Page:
Total Quality Management – Definition

Cite this article as:"Total Quality Management – Definition," in The Business Professor, updated May 5, 2019, last accessed September 25, 2020, https://thebusinessprofessor.com/lesson/total-quality-management-definition/.

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Total Quality Management  Definition

Total Quality Management (TQM) refers to a structured process aimed at enhancing customer satisfaction through the improvement of a company’s output (goods and services) and internal processes. TQM is a continuous process of removing or reducing to the barest minimum manufacturing errors and internal inadequacies that affect the overall quality of a good or service.

TQM was developed by William Deming, it is an approach to organizational management that focuses on improving processes and standards that translate to customer satisfaction. TQM aims to reduce manufacturing and internal defects of a company. It shares a lot in common with the Sigma improvement process but they are not the same.

A Little More on What is Total Quality Management

Customer experience or satisfaction is crucial to any organization regards of the type of goods they produce or services they render. Aside from maximising profit, companies derived a level of satisfaction, prestige and reputation when they get positive feedbacks from satisfied clients. Total Quality Management (TQM) is an approach organizations use to deliver improved goods and services. This entails using internal practises and standard measures to avert or eliminate errors during production and also correct them when they occur. Embracing acceptable industry standards and professional practises and ethical operations can help improve the quality of an organization’s outputs.

Central to the aims and goals of TQM is the production of goods and services for customer satisfaction, this is why TQM is regarded as a customer-based approach or process. Through a continuous improvement of organization standards, internal processes and business operations, this goal can be achieved. For an organization to achieve an effective TQM, certain guidelines and standards must be set for employees to follow. These standards are not expected to be imaginary ones, rather, realistic rules, protocols and standards that employees should practise. In order to improve the quality of products and services, there is need to improve production procedures and internal processes.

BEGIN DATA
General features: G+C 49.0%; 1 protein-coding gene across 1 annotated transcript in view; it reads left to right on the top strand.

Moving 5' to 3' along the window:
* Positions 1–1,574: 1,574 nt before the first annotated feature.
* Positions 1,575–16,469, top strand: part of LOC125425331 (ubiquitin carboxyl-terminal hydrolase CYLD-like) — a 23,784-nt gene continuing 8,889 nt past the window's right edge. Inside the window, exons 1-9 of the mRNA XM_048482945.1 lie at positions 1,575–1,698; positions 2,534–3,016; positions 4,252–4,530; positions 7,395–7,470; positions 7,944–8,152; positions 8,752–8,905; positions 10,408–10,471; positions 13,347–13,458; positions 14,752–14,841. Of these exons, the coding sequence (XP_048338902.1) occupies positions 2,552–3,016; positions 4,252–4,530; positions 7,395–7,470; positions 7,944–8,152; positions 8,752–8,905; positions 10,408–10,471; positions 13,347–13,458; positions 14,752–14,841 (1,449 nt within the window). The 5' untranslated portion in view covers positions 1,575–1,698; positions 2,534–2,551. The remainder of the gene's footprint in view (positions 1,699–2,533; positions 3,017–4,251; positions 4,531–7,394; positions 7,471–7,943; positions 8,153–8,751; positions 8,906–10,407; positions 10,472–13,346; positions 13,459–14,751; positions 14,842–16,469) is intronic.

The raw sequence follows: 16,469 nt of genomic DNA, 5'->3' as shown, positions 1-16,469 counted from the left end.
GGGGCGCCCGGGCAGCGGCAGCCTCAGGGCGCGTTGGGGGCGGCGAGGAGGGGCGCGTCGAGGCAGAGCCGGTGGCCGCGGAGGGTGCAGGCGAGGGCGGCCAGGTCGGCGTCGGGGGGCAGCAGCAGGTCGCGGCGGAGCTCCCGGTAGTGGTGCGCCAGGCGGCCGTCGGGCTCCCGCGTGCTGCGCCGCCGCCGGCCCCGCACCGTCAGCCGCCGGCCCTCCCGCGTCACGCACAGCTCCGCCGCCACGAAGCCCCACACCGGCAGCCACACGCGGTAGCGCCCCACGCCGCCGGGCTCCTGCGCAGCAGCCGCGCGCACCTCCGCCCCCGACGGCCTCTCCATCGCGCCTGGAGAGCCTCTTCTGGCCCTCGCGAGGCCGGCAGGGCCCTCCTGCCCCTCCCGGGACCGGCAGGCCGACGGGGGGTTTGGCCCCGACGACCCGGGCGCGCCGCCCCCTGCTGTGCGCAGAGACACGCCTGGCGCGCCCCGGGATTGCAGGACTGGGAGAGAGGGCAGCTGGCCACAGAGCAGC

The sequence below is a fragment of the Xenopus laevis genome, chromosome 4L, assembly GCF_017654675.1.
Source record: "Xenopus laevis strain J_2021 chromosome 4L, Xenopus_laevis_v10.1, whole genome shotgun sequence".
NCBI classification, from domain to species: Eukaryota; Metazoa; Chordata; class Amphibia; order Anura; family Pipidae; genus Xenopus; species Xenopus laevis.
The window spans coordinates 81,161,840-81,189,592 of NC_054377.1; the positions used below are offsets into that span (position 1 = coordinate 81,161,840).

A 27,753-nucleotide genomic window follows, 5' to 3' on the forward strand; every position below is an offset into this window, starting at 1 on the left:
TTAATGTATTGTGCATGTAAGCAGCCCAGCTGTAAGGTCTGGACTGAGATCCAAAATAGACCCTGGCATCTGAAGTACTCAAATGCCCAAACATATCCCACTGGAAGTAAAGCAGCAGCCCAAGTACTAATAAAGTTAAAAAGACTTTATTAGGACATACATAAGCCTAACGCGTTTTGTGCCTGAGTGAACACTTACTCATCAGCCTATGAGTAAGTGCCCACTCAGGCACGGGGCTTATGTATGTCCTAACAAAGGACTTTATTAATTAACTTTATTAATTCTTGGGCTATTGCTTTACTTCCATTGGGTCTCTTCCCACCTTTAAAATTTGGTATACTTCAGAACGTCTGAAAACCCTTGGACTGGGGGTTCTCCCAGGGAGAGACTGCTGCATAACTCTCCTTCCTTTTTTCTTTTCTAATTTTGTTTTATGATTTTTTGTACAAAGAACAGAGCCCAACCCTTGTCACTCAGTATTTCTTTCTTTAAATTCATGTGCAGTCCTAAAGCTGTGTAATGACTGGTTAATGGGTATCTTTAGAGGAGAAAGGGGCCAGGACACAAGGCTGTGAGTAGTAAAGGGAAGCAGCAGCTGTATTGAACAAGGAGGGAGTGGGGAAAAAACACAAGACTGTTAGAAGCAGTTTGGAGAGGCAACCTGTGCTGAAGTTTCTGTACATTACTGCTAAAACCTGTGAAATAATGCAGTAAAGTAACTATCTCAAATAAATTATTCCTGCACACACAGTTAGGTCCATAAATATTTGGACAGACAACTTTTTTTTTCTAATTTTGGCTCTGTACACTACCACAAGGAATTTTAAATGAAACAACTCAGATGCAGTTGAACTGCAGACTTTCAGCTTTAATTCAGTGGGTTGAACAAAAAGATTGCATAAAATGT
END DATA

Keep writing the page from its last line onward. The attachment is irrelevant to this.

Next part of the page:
Although, TQM started as an organizational approach used in the manufacturing industry, its usefulness has spread across all industries. This approach is useful in diverse industries because of its emphasis on fact-based decision making and the use of performance metrics for progress monitoring.

Banking and finance industry, auditing industry, medicine industry and many others use the TQM techniques in their various departments. The goal is to ensure that employees comply with acceptable practises and standards that lead to an improved customer satisfaction.

References for Total Quality Management

Academic Research on Total Quality Management

Total quality management as competitive advantage: a review and empirical study, Powell, T. C. (1995). Strategic management journal, 16(1), 15-37.

Total quality management, Evans, J. R. (2002). Total quality management. INFOR, 40(4), 364.

Total quality management: Empirical, conceptual, and practical issues, Hackman, J. R., & Wageman, R. (1995). Administrative science quarterly, 309-342.

The relationship between total quality management practices and operational performance, Samson, D., & Terziovski, M. (1999). Journal of operations management, 17(4), 393-409.

Total quality management in SMEs, Ghobadian, A., & Gallear, D. N. (1996). Omega, 24(1), 83-106.

The relationship between total quality management practices and their effects on firm performance, Kaynak, H. (2003). Journal of operations management, 21(4), 405-435.

The rhetoric and reality of total quality management, Zbaracki, M. J. (1998). Administrative science quarterly, 602-636.

Distinguishing control from learning in total quality management: A contingency perspective, Sitkin, S. B., Sutcliffe, K. M., & Schroeder, R. G. (1994). Academy of management review, 19(3), 537-564.

Assessing the impact of continuous quality improvement/total quality management: concept versus implementation., Shortell, S. M., O’Brien, J. L., Carman, J. M., Foster, R. W., Hughes, E. F., Boerstler, H., & O’Connor, E. J. (1995). Health services research, 30(2), 377.

Adapting total quality management (TQM) to government, Swiss, J. E. (1992). Public Administration Review, 356-362.

Total quality management implementation and competitive advantage: the role of structural control and exploration, Douglas, T. J., & Judge Jr, W. Q. (2001). Academy of Management journal, 44(1), 158-169.

management, and financial performance, Hendricks, K. B., & Singhal, V. R. (2001). Journal of operations management, 19(3), 269-285.

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